The New School of Gov’t Mule (Relix Revisited)
By 2000, Mule—as they tend to call themselves—had gotten a reputation as an unparalleled touring machine, racking up as many as 250 shows a years and adding two more albums to their discography, including the propitiously titled Life Before Insanity. They were about to enter a studio to record another album when Woody was found dead in his hotel room in New York City on August 26. His death ignited a sense of melancholy and loss that hasn’t entirely dissipated three and a half years later. Abts still refers to Woody in the present tense, while Haynes admits that what the band has been through has allowed more of himself to surface in the lyrics of Gov’t Mule’s songs. He now makes sure that he always speaks what is in his heart—something you feel he thinks he neglected to do when Woody was alive.
“I guess I’ve been more open and vulnerable, because going through what we’ve been through, I’ve stopped sweating the small stuff. It’s only the large stuff that matters. And so I don’t worry about pretense, and I don’t worry about sugarcoating the truth. There was a lot of self-analysis going on, and a lot of guilt, and somehow that made its way into the songs.” Songs like “Bad Man Walking” (co-written with Danny Louis) and “Wine and Blood” bear that out, allowing Haynes to turn himself inside out, and in the case of “Bad Man Walking” to show the maligned effect fame has had on him—a claim that is hard to accept, observing the guitarist among his fans.
“Hey Warren, I took a week off work to see you. I’ll be at your next four shows,” a fortyish Orlando software exec tells Haynes, as he makes his way onto his tour bus parked outside San Francisco’s fabled Fillmore Ballroom. “Ah, thank you for that,” says Warren, all big smiles and bigger vowels, clasping the rather ghoulish-looking black-clad zealot’s hand, before signing a stack of photos thrust at him. A mother with two small boys comes up to Haynes, shyly takes a hold of his arm, and says hello in a hardly audible voice. “Now who do we have here?” asks the musician, stooping down to talk to the two tow-headed boys who clearly don’t have a clue who this large, leonine man is. For all they know, it’s Santa Claus in bright blue, his shortsleeved shirt emblazoned with ringed planets and shooting stars. They hang back quietly watching with big eyes while their mother asks for an autograph.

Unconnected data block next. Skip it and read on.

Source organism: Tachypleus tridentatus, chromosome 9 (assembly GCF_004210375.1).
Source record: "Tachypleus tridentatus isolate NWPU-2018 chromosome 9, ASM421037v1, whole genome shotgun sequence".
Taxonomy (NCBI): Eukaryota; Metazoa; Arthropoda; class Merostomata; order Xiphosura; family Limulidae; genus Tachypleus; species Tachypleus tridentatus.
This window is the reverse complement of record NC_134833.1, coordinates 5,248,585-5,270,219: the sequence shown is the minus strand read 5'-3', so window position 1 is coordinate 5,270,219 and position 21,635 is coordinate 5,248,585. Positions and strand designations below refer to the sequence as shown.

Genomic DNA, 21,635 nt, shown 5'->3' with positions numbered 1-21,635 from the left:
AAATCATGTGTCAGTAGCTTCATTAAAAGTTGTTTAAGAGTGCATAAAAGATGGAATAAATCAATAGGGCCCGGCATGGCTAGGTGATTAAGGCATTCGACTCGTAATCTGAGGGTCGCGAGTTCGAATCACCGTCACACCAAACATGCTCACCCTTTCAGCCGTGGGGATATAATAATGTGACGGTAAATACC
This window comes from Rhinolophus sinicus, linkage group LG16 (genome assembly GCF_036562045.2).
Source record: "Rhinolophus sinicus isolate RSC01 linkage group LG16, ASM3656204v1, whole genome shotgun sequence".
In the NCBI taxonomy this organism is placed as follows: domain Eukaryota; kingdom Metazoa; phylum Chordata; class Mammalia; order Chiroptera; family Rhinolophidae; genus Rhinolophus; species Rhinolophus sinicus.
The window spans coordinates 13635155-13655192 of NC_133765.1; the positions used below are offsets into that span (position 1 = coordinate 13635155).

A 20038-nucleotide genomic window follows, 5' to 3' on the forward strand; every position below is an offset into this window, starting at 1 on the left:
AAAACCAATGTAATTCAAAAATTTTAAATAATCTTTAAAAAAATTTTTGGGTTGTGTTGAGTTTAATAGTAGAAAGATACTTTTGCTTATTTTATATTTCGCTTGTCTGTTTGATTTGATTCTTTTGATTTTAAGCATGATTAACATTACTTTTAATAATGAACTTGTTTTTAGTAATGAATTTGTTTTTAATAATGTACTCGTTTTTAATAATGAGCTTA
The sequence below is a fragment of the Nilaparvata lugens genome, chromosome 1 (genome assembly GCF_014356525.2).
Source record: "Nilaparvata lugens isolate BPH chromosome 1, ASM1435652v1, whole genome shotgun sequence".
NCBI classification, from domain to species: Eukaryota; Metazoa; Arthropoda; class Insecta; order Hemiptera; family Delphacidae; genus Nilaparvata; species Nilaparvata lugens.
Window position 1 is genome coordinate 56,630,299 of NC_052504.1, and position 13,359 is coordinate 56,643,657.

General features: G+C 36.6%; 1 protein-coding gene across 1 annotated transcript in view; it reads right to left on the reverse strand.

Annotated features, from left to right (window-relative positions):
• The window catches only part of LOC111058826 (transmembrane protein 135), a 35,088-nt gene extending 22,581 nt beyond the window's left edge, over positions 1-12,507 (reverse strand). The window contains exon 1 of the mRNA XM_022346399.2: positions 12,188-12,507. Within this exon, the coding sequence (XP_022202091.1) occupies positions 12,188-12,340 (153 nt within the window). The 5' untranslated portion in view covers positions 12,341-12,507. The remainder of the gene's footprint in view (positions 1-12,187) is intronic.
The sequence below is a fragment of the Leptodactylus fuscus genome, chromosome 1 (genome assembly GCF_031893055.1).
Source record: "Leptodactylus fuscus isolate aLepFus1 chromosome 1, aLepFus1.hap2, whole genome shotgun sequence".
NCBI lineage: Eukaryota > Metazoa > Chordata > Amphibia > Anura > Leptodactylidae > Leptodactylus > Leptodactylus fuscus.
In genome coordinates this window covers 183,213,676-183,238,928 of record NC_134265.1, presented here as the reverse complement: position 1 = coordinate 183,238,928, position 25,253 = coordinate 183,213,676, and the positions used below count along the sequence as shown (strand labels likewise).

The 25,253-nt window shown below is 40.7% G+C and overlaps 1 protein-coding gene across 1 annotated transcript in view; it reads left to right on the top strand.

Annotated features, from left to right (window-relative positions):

“Do you remember me from the Warfield, when you were here with the Brothers?” demands a small lank-haired man, stabbing the air agitatedly with a cigarette. “I was the one who got you all that Gatorade.” “I definitely do remember,” says Haynes. And you know for certain he really does.
There are few rock stars that listen more intently to fans, or are as cordial to them. That goes a long way toward explaining why the Mule’s two nights at this historic ballroom are sold out. Not only is Gov’t Mule a formidable band, but the care Haynes puts into his interactions with fans is the same attention he gives to his playing—from the gentle sigh of his guitar on “She Said, She Said” and “I’m So Tired,” both light, wistful renderings of his favorite Beatles songs, to the impish tease of the first strains of the Allmans’ “Mountain Jam,” to the angst of “Game Face,” or the hard-charging encore “I Am a Ram,” his astrological autobiography.